A Lesson in Listening to your Gut
I, like many others, have a tendency to be swayed by the opinion and advice of others. This isn’t altogether a bad thing; being ignorant to the well meaning advice of your peers and the ones you love is a sure way to limit your personal development. That said, if you want to develop as an individual, particularly in an artistic environment, you have to know when to go with your gut.
Naturally, we all have a little of both traits ‘in’ us, but all too often I find myself easily swayed by the perspective and suggestion of others - even if it is only momentarily, you shouldn't overlook that this is sometimes enough to alter your long term trajectory. This is one occasion when, I'm pleased to say, I didn’t... And it paid off! The end result being: my first double page spread in a national magazine.
I had arrived at the coast to shoot a surf contest. I had an idea where I was going to shoot from before I had even arrived, based on the gear I had and some knowledge gathered from my dad’s fishing days at the spot.
As I began my walk along the cliff to where I planned to shoot from, I passed another photographer who told me there was no point in heading the direction I was going, as there wasn't much to see. Although my confidence wobbled and I considered turning back, on his advice, I carried on to the spot I had planned. Not long after settling into my position, I struck gold:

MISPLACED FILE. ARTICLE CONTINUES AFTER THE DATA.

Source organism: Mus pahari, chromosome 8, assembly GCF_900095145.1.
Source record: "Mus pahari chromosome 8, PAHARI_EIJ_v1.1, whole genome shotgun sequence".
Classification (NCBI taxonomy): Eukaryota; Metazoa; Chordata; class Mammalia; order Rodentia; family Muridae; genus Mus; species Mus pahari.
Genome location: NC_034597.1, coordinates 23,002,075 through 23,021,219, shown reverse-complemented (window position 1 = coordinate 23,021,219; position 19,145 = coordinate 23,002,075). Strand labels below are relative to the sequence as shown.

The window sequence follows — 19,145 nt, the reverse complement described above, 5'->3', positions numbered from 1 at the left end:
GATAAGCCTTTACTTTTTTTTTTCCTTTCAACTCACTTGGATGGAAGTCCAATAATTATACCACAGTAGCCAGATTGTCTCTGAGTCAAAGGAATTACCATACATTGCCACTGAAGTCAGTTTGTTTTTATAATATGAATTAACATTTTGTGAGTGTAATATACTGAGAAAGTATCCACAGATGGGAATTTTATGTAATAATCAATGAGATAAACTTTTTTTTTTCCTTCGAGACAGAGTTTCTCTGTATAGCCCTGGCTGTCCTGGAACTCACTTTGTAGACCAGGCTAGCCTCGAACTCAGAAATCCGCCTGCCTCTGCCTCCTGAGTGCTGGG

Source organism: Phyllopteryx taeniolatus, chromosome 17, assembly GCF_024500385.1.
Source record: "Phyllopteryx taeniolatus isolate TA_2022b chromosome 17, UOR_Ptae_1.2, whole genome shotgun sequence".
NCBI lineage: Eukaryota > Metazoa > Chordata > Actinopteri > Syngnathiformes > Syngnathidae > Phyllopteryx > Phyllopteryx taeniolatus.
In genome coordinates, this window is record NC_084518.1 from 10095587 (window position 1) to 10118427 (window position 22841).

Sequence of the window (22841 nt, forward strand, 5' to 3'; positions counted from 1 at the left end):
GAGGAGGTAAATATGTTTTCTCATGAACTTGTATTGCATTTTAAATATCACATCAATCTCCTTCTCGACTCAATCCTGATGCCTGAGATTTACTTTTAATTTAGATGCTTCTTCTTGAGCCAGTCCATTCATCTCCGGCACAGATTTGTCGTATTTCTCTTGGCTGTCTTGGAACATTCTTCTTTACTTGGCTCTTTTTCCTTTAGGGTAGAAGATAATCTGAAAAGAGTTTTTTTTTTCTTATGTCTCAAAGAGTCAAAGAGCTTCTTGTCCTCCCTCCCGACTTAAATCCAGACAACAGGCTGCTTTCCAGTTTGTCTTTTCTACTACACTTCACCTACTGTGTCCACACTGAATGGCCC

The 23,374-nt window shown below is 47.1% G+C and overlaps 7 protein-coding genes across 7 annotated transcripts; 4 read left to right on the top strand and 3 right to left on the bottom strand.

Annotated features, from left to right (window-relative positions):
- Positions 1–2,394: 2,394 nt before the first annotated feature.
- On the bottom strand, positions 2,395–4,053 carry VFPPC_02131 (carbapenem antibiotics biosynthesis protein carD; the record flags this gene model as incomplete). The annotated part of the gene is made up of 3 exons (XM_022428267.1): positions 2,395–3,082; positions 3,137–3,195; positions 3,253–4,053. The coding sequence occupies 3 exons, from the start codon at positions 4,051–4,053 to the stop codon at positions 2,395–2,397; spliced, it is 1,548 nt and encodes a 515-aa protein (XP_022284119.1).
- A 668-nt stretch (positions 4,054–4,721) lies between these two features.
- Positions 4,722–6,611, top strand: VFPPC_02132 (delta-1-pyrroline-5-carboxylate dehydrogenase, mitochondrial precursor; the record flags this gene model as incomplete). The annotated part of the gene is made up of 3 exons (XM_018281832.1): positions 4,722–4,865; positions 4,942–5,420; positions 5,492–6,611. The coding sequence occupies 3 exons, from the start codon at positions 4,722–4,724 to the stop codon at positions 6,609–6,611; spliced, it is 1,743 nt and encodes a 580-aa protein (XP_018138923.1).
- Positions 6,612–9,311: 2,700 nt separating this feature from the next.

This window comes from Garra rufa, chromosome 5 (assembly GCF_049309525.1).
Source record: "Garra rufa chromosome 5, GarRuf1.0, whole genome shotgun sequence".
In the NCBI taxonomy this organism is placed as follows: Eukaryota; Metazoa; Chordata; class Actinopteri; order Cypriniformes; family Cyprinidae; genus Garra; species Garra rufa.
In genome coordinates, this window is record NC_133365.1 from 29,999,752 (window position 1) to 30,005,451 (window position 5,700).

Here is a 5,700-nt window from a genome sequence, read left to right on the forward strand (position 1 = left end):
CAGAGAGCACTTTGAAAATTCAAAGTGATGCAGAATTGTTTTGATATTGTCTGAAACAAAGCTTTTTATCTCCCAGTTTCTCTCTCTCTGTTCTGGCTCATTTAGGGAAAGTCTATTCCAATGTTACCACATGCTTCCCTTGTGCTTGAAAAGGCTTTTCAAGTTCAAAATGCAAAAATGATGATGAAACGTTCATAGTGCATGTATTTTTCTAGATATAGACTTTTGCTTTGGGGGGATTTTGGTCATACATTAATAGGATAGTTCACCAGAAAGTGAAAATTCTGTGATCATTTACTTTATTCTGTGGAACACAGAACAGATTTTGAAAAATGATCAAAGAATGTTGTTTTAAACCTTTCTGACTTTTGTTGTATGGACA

Jesse Davies took off on a bomb and tucked in for wave (in my opinion) and wipeout (actually awarded) of the day. More to the point, I was ready with my finger on the trigger to capture the moment. I wasn’t the only one, mind; I’ve seen a number of other photos documenting this wave from various angles, but the above shot is the one I’ve seen most widely published - all because I followed my gut; ignored the advice of a peer and stood true to my vision.
All this said, let’s pretend, hypothetically, that I listened when it was suggested that I turn back... Worst case scenario: I didn’t get the shot, the double page spread or the handsome cheque in the post (I'm joking - no money was exchanged in the publication of this photograph) and to rub salt into the wound, lets pretend someone else did - from the alternative spot suggested to me. If you ever end up in this position, don't dwell on it. It's natural to not enjoy the feeling of being 'wrong', but the whole reason for this is so you learn. It's not an uncomfortable feeling that should be avoided, but one that should be sought out. At the end of the day: if you are right, you are right and if you are wrong, you have learned. So go out there and learn stuff 👊.
The line between trusting your gut and being ignorant vs following advice and being a pushover is undeniably fine, and one that should be walked with care - but definitely one which should be walked, and not simply avoided. I'd suggest that a good rule of thumb is: whichever trait you have a natural inclination towards, you could probably develop as a person by acting contrary to your natural instincts every now and again, safe in the knowledge, that if you are wrong, you learned - as long as you do make the effort to learn from your experiences.
A few more shots from the event, below (full set on flickr).